I Wish to be a Tumbleweed
Writing and sleeping in a legendary bohemian bookstore
I was lucky enough to be the Writer-in-Residence at the Jack Kerouac House, living in his old Orlando cottage for three months to write in the summer of 2011. Still, one of the best times of my writing life. My time as the Writer-in-Residence at the Hemingway Birthplace Home was also a big part of my creative growth. I worked in an attic office built inside the old Victorian home in Oak Park, Illinois where Ernest was born. Completed a novel there. It was a magical time.
Despite this, I still have a writer-in-residence dream to fulfill.
I wish to someday be a Tumbleweed.
George Whitman, the long-time proprietor of the celebrated English-language bookstore Shakespeare and Company in Paris, situated on the Left Bank across from Notre Dame, was a self-proclaimed “tumbleweed.” He relied on strangers to give him shelter as he “blew along” from place to place in his early life. He wanted that spirit to live on and he longed to give back. In 1951, when George founded the bookstore, this was his motto: “Be not inhospitable to strangers lest they be angels in disguise.” And so, he opened his doors to writers, poets, artists, and intellectuals as a place to rest and stay, a refuge. All they had to do was commit to reading a book a day, helping in the shop, and to write a short autobiography for the archives. Since then, there have been some 40,000 Tumbleweeds.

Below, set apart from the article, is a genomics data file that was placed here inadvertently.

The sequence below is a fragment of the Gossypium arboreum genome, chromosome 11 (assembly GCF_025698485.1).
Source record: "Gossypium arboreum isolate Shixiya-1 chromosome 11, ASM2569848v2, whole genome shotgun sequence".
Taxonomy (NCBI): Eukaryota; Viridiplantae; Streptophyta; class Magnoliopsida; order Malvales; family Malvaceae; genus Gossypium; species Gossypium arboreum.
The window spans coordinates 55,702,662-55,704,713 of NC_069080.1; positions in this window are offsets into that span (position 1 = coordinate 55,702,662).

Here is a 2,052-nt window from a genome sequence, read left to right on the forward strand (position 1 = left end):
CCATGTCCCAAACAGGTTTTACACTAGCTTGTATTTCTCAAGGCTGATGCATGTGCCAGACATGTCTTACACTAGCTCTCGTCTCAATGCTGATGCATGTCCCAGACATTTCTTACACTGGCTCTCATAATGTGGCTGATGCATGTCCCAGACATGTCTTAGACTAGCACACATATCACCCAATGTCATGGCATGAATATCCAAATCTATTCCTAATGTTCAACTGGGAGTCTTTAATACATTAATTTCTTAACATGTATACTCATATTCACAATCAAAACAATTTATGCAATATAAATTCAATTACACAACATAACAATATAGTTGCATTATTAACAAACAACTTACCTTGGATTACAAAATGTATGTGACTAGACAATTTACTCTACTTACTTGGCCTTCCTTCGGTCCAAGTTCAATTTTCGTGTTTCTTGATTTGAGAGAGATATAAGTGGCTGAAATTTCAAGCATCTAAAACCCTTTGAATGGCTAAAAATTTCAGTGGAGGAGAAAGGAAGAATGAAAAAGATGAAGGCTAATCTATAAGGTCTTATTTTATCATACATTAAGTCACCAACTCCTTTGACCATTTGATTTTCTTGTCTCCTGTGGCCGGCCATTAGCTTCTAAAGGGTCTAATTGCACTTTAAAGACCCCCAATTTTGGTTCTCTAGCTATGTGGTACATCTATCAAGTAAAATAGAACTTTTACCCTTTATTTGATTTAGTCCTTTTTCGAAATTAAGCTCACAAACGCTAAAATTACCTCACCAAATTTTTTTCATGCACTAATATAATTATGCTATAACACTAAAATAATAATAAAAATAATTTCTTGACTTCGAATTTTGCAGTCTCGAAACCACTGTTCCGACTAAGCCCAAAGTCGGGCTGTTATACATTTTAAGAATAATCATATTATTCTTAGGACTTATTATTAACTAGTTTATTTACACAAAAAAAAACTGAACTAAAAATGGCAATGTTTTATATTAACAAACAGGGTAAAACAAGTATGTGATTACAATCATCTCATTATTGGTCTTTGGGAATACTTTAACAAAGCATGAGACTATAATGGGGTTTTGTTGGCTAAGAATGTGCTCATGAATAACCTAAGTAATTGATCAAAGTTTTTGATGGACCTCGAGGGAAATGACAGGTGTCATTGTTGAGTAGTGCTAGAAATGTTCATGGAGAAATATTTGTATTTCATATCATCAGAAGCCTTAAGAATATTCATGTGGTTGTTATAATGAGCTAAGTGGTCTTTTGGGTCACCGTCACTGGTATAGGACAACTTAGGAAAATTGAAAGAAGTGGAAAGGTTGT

I want to be 40,001 . . . or 02 or 03. Hell, I’ll be 41,239. But I hope to be one no matter the number.
Shakespeare and Company is not a bed and breakfast. It is not an Airbnb. It is a bookstore. Tumbleweeds sleep amongst the books. One former Tumbleweed said he “shelved himself” in the children’s section. Others have slept in the poetry nook. There are writers’ spaces, tiny and cramped, but magnificent in simplicity. Of course, I don’t know any of this from firsthand experience, only from all the reading I’ve done and the photos I’ve admired on the great bookstore, the Tumbleweeds, and the creative energy in every corner.
Why is this important to me? Why is this a dream?
Interesting questions, really. Why would a 65-year-old man want to sleep in an old, cramped, very un-private bookstore? Write in a tiny—again, un-private— space? And help shelve books all day long? Assist customers in finding what they’re looking for? Isn’t there a good hotel nearby? Isn’t there an espresso and a croissant waiting for me at a nice little cafe around the corner?
Shakespeare and Company is full of ghosts, ghosts I very much want to hang with. It’s not only the books, but the people who have been there to read their work, to share their creative lives, to write, to sleep. Yes, the famous have been there among the many volumes, over and over, and too many of them to name. But the bookstore has also been the home, at least for a night or two, for the very unknown—the dreamers, the deep thinkers, the artistic spirits of every culture, nationality, community, sexual identity, and age. The unknown “angels” of the creative life. That kind of energy and spirit must be like no other.
Someday I will go. Someday I will hang out all day and wait my turn, hoping that on that night there will a space for me at the bookstore, as there are no reservations at the “Tumbleweed Inn.” You cannot book your stay on Travelocity, and of course, there are no chocolates left on your pillow at night, and no spa to receive a massage, no pool. But, of all the creative dreams in the world, this might be the best five-star stay on the planet, and one of the most coveted in the creative world.
Photo Credit: Shadowgate